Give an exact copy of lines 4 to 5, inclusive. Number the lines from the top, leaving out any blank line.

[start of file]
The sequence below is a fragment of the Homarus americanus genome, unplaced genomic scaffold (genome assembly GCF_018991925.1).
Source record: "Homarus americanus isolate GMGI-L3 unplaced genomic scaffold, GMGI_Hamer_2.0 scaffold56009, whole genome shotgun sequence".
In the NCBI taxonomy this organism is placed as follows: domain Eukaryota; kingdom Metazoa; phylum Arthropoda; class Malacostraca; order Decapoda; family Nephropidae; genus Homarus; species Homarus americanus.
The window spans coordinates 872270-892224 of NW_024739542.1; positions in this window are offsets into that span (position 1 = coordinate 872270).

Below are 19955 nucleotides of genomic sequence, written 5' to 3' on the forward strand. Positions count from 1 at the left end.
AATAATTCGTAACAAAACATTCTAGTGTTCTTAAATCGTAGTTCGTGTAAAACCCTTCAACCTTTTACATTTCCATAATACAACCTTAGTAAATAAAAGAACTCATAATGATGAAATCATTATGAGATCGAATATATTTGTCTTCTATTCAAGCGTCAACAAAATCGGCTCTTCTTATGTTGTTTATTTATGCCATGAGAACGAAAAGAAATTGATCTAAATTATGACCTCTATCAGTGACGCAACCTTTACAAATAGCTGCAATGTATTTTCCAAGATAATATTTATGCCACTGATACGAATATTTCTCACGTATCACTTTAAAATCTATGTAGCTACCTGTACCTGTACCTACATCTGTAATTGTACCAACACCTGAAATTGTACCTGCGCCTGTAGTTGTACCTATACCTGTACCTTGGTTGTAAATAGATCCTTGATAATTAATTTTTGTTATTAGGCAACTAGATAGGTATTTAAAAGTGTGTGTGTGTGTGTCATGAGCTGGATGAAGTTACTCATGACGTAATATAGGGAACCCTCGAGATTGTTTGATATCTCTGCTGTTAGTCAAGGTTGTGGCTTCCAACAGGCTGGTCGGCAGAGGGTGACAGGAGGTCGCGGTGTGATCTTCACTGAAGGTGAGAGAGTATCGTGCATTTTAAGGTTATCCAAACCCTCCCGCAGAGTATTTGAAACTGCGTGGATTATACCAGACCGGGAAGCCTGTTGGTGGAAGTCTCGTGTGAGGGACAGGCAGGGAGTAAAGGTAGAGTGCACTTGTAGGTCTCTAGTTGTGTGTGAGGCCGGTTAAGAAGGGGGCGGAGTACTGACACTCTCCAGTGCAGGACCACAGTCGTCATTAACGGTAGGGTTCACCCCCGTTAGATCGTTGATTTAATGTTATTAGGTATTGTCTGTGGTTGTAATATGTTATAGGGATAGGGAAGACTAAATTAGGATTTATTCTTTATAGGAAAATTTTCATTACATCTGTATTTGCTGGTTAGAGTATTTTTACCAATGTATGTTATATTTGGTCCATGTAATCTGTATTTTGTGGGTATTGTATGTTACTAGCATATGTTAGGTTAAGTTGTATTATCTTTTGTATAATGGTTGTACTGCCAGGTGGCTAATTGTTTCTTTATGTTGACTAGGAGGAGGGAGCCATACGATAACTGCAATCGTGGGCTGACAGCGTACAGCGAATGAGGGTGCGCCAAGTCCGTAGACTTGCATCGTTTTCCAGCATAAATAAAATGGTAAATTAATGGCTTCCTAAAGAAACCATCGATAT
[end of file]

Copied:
The window spans coordinates 872270-892224 of NW_024739542.1; positions in this window are offsets into that span (position 1 = coordinate 872270).

Below are 19955 nucleotides of genomic sequence, written 5' to 3' on the forward strand. Positions count from 1 at the left end.